Colourful New E H Shepard Additions to the Archives

Publishing house Egmont UK Ltd contacted the University of Surrey Archives & Special Collections team a little while ago to offer deposit of their hand-coloured E.H. Shepard illustrations on long-term loan. The team at Surrey were delighted, seeing the huge potential of this collection, and, following some negotiation, accepted the collection into the archives this summer. In addition, the publisher agreed to fund the packaging and cataloguing of the collection to ensure its accessibility and discoverability.

Matthew at work on the collection

I have been hired for two months as Project Archivist to catalogue and preserve the collection and prepare a small selection for exhibition loan. I have just finished an archives internship at the London Metropolitan Archives and have recently submitted my last pieces of coursework for my postgraduate diploma in Archives and Records Management, so this will be my first professional post.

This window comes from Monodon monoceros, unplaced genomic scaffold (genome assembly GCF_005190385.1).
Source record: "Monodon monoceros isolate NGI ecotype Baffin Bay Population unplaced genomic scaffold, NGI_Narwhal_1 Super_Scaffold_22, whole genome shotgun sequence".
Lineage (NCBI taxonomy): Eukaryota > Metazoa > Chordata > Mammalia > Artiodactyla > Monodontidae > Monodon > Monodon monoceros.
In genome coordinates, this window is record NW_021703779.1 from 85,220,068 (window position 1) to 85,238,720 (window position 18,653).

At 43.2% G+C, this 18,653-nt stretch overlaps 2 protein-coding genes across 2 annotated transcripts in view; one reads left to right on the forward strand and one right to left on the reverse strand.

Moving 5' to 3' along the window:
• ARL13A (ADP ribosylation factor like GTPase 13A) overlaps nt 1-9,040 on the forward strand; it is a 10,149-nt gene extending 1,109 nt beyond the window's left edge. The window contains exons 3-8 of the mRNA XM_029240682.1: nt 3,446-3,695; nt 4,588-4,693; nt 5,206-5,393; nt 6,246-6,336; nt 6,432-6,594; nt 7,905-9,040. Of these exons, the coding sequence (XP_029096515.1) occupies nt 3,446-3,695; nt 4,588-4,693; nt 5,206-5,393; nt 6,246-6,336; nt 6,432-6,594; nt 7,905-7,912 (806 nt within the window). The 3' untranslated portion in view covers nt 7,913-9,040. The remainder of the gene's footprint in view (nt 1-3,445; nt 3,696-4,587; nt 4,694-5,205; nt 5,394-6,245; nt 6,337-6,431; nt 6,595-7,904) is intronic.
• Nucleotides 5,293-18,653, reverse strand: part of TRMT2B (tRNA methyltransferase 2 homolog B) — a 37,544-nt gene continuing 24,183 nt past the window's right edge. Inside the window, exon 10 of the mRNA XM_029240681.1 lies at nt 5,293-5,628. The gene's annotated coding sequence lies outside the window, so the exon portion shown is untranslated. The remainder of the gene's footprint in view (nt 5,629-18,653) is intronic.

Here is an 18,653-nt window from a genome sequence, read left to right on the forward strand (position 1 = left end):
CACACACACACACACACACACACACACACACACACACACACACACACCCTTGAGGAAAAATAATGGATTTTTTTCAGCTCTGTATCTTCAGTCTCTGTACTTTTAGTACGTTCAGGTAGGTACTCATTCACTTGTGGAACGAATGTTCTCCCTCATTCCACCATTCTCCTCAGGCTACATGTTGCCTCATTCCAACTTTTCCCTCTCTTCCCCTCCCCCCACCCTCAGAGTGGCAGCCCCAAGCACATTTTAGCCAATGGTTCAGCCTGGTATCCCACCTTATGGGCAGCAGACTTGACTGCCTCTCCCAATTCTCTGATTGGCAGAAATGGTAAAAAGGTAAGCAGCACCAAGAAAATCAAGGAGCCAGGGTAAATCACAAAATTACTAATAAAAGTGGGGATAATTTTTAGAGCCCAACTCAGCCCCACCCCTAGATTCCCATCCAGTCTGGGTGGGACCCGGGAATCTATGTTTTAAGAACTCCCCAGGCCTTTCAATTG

The new deposit consists of hand-coloured copies of Shepard’s line drawings, created for later editions of A.A. Milne’s famous books and for Kenneth Grahame’s The Wind in the Willows. Shepard himself coloured the drawings from Winnie-the-Pooh and The House at Pooh Corner, published in 1974, as well as The Wind in the Willows. Whereas, illustrator and author Mark Burgess was invited to add colour to Shepard’s drawings from When We Were Very Young and Now We Are Six, in 1989.  Burgess was later also given the chance to draw the characters, and his illustrations for David Benedictus’ Pooh sequel Return to the Hundred Acre Wood are included in the deposit.

How the collection looks in the stores at the moment…

Several drawings in this new collection will feature in an upcoming exhibition entitled ‘Winnie-the-Pooh: Exploring a Classic.’ Opening at the V&A Museum on 9th December, the exhibition will examine the relationship between Milne and Shepard. The drawings required will need to be catalogued and scanned before their trip to London, so they can be identified and safely returned to their new home on Stag Hill after having been viewed by thousands of visitors at the V&A. I have already found and measured the images for loan, but have not yet added them all to the University’s archive catalogue.

I am well into my second week at Surrey now and am settling in well. Archives & Special Collections are a friendly and helpful team, so feel free to pop down and see what we are up to. I feel privileged to begin my professional career working on such a fabulous and iconic collection. My eight-year-old self would be proud!

Matthew Waters